Beds: (i) The mattresses were Chinese-style - ie they were hard - this is likely OK for some, but likely not for many (however, if you have travelled in China, you may have adapted to such mattresses) (ii) I always prefer, from a hygiene-perspective, when hotels use some form of mattress protector, rather than when sheets are laid directly onto the mattress, as here.
Prices: Discussions on price are always difficult in Nepal and KTH was no different in this regard. When I sought to stay on a second occasion with KTH (booked verbally, rather than via Booking.com) they sought initially to charge me more for the room than my initial stay booked via Booking.com and it was necessary to negotiate down to the Booking.com price. This was annoying.
Karma Traveller's Home (KTH) offers reasonable value for money - it has some defects, but you can't expect excellence for the price.
Kathmandu has frequent power cuts. KTH has solar power and solar hot water - this means that there is the possibility of some electricity for one light in your room and some hot water during the power cuts provided there has been sufficient sunlight over the prior days. The WIFI (which only works well in but a limited number of rooms, but OK in common areas) also runs off the solar, so it may also be functional during the power cuts.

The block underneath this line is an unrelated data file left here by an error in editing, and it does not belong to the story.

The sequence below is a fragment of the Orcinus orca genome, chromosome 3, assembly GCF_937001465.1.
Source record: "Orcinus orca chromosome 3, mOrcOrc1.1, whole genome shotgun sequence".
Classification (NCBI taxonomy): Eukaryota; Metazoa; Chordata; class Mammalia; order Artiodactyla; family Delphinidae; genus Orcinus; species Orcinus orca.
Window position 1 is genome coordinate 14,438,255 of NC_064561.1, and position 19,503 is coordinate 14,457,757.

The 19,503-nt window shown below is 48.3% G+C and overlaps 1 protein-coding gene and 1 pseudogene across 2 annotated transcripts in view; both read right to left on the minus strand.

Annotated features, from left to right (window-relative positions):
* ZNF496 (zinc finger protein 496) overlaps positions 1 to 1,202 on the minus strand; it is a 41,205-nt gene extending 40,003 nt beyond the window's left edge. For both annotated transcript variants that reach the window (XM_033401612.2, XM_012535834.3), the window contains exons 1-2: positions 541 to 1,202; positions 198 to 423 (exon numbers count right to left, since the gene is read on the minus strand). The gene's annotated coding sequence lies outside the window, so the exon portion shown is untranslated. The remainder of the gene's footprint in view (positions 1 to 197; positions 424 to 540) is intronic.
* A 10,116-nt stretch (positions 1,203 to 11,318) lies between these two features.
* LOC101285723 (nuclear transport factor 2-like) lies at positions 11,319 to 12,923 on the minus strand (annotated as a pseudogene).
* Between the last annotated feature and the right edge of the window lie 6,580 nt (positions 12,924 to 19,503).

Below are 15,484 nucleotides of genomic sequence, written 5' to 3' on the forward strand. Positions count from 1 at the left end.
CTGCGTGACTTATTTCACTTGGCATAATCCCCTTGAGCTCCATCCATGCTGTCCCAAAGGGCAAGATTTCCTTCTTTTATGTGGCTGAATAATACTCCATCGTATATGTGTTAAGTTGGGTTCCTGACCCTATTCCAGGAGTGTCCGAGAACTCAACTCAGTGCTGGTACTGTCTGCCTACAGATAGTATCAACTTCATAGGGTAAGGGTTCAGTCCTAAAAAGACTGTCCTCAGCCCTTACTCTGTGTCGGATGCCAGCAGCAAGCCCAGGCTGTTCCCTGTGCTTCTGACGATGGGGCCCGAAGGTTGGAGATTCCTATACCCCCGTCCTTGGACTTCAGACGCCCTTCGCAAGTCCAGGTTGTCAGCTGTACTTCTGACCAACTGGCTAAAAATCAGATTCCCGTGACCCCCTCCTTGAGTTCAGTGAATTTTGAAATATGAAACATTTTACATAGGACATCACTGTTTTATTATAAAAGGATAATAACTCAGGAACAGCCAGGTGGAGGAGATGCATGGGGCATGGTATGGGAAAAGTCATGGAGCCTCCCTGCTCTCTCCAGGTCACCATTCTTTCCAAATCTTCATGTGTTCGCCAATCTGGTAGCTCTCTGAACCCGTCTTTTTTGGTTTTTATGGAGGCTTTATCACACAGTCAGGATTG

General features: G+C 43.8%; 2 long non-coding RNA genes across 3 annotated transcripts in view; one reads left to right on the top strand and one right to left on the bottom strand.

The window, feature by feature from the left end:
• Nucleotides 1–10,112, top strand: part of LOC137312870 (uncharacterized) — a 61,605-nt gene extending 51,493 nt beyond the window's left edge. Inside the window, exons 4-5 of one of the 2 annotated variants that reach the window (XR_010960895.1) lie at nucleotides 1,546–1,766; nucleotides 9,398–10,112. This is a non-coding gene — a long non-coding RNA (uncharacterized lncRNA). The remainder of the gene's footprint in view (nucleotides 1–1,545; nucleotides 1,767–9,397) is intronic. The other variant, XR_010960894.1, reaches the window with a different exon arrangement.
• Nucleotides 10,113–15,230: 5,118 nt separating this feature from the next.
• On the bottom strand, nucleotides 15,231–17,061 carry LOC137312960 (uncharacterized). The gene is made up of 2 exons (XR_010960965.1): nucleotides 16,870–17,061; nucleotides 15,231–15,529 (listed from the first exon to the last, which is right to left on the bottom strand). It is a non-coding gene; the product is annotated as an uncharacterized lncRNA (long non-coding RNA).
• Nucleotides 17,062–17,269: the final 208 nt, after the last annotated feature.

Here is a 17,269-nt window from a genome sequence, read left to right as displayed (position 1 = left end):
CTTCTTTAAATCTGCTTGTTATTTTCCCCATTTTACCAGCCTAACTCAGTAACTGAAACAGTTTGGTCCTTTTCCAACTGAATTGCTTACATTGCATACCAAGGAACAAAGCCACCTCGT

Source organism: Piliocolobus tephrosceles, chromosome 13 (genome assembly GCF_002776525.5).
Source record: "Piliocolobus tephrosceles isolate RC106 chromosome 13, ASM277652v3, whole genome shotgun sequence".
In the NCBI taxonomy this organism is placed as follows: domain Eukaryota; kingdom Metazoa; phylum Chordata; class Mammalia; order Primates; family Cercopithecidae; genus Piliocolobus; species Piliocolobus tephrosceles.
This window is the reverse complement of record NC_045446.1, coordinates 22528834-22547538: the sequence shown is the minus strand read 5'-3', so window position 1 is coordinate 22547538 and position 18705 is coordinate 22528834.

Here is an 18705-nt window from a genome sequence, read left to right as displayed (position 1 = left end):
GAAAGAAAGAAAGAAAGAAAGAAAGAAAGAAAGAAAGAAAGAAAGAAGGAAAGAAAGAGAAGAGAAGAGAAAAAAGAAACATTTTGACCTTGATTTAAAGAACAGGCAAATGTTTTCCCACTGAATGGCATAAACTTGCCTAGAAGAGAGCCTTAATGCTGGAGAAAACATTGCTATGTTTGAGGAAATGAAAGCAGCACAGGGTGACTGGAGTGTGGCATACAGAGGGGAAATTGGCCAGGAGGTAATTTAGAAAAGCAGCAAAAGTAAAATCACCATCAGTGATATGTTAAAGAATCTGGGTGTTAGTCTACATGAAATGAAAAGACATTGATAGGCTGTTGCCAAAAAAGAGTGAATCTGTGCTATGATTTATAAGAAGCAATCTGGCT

On the first day, there was no room available of the type that I'd reserved on Booking.com (poor scheduling practice on KTH's part) and I had to stay in a lower quality (cheaper) room. However KTH tried to make amends by offering me a discount on the price of the cheaper room - which was a reasonable offer in the circumstances (albeit the offer was not made immediately, as perhaps it should have been, but rather took a little bit of time to negotiate to).
If you stay for multiple days, you need to be aware that your room is not attended to by the staff - you need to ask if you want anything done (eg bin emptied, more toilet paper). However, after you ask, I found that the staff were happy to respond to any request.